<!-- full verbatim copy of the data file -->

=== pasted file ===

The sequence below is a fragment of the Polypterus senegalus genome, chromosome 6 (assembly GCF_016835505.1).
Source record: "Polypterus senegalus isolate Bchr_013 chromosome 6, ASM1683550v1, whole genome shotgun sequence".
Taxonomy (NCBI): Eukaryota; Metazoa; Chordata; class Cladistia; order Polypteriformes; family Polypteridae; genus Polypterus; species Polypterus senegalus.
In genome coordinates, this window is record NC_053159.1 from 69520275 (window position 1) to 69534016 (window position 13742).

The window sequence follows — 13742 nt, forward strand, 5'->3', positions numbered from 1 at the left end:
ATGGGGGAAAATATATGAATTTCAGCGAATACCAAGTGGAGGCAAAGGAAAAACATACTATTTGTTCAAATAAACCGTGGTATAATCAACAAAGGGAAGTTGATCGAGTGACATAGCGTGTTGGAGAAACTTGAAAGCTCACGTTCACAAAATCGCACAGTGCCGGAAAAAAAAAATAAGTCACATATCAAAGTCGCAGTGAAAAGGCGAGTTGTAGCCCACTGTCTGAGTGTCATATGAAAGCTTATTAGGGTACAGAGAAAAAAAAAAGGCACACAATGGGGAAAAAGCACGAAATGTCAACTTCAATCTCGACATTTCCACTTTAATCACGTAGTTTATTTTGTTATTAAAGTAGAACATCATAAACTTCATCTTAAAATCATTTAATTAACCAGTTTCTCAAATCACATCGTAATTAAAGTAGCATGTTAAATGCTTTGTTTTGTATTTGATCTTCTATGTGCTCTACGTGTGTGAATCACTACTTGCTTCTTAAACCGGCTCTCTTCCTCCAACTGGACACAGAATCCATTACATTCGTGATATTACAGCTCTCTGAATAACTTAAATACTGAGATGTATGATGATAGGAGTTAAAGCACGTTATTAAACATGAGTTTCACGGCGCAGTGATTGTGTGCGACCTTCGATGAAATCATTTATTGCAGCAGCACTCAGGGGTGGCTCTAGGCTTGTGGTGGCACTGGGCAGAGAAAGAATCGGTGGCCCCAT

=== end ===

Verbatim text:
The sequence below is a fragment of the Polypterus senegalus genome, chromosome 6 (assembly GCF_016835505.1).
Source record: "Polypterus senegalus isolate Bchr_013 chromosome 6, ASM1683550v1, whole genome shotgun sequence".
Taxonomy (NCBI): Eukaryota; Metazoa; Chordata; class Cladistia; order Polypteriformes; family Polypteridae; genus Polypterus; species Polypterus senegalus.
In genome coordinates, this window is record NC_053159.1 from 69520275 (window position 1) to 69534016 (window position 13742).

The window sequence follows — 13742 nt, forward strand, 5'->3', positions numbered from 1 at the left end:
ATGGGGGAAAATATATGAATTTCAGCGAATACCAAGTGGAGGCAAAGGAAAAACATACTATTTGTTCAAATAAACCGTGGTATAATCAACAAAGGGAAGTTGATCGAGTGACATAGCGTGTTGGAGAAACTTGAAAGCTCACGTTCACAAAATCGCACAGTGCCGGAAAAAAAAAATAAGTCACATATCAAAGTCGCAGTGAAAAGGCGAGTTGTAGCCCACTGTCTGAGTGTCATATGAAAGCTTATTAGGGTACAGAGAAAAAAAAAAGGCACACAATGGGGAAAAAGCACGAAATGTCAACTTCAATCTCGACATTTCCACTTTAATCACGTAGTTTATTTTGTTATTAAAGTAGAACATCATAAACTTCATCTTAAAATCATTTAATTAACCAGTTTCTCAAATCACATCGTAATTAAAGTAGCATGTTAAATGCTTTGTTTTGTATTTGATCTTCTATGTGCTCTACGTGTGTGAATCACTACTTGCTTCTTAAACCGGCTCTCTTCCTCCAACTGGACACAGAATCCATTACATTCGTGATATTACAGCTCTCTGAATAACTTAAATACTGAGATGTATGATGATAGGAGTTAAAGCACGTTATTAAACATGAGTTTCACGGCGCAGTGATTGTGTGCGACCTTCGATGAAATCATTTATTGCAGCAGCACTCAGGGGTGGCTCTAGGCTTGTGGTGGCACTGGGCAGAGAAAGAATCGGTGGCCCCAT